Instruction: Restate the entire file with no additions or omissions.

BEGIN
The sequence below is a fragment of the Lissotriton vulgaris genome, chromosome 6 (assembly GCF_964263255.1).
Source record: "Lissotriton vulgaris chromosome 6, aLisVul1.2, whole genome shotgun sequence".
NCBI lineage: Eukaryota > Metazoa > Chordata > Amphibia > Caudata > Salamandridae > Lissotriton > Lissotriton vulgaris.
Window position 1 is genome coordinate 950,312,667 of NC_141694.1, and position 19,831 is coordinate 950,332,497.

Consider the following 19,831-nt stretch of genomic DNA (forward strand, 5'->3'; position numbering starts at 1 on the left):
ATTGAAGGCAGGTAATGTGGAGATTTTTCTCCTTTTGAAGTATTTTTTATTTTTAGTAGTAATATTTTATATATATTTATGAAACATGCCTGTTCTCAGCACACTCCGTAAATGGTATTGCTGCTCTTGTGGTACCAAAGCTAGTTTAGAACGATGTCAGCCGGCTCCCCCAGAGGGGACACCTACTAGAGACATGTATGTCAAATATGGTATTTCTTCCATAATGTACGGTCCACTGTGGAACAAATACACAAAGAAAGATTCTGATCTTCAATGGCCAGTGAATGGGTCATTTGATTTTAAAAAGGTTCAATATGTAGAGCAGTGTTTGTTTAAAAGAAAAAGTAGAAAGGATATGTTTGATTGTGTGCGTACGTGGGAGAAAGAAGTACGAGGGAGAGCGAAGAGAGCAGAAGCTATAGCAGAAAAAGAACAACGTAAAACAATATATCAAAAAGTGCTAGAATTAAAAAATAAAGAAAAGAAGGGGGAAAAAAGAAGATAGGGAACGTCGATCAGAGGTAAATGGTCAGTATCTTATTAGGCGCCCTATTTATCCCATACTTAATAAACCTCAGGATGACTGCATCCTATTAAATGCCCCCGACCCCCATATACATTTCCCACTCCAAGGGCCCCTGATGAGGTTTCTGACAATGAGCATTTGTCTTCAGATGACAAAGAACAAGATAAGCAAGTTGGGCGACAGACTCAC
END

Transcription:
The sequence below is a fragment of the Lissotriton vulgaris genome, chromosome 6 (assembly GCF_964263255.1).
Source record: "Lissotriton vulgaris chromosome 6, aLisVul1.2, whole genome shotgun sequence".
NCBI lineage: Eukaryota > Metazoa > Chordata > Amphibia > Caudata > Salamandridae > Lissotriton > Lissotriton vulgaris.
Window position 1 is genome coordinate 950,312,667 of NC_141694.1, and position 19,831 is coordinate 950,332,497.

Consider the following 19,831-nt stretch of genomic DNA (forward strand, 5'->3'; position numbering starts at 1 on the left):
ATTGAAGGCAGGTAATGTGGAGATTTTTCTCCTTTTGAAGTATTTTTTATTTTTAGTAGTAATATTTTATATATATTTATGAAACATGCCTGTTCTCAGCACACTCCGTAAATGGTATTGCTGCTCTTGTGGTACCAAAGCTAGTTTAGAACGATGTCAGCCGGCTCCCCCAGAGGGGACACCTACTAGAGACATGTATGTCAAATATGGTATTTCTTCCATAATGTACGGTCCACTGTGGAACAAATACACAAAGAAAGATTCTGATCTTCAATGGCCAGTGAATGGGTCATTTGATTTTAAAAAGGTTCAATATGTAGAGCAGTGTTTGTTTAAAAGAAAAAGTAGAAAGGATATGTTTGATTGTGTGCGTACGTGGGAGAAAGAAGTACGAGGGAGAGCGAAGAGAGCAGAAGCTATAGCAGAAAAAGAACAACGTAAAACAATATATCAAAAAGTGCTAGAATTAAAAAATAAAGAAAAGAAGGGGGAAAAAAGAAGATAGGGAACGTCGATCAGAGGTAAATGGTCAGTATCTTATTAGGCGCCCTATTTATCCCATACTTAATAAACCTCAGGATGACTGCATCCTATTAAATGCCCCCGACCCCCATATACATTTCCCACTCCAAGGGCCCCTGATGAGGTTTCTGACAATGAGCATTTGTCTTCAGATGACAAAGAACAAGATAAGCAAGTTGGGCGACAGACTCAC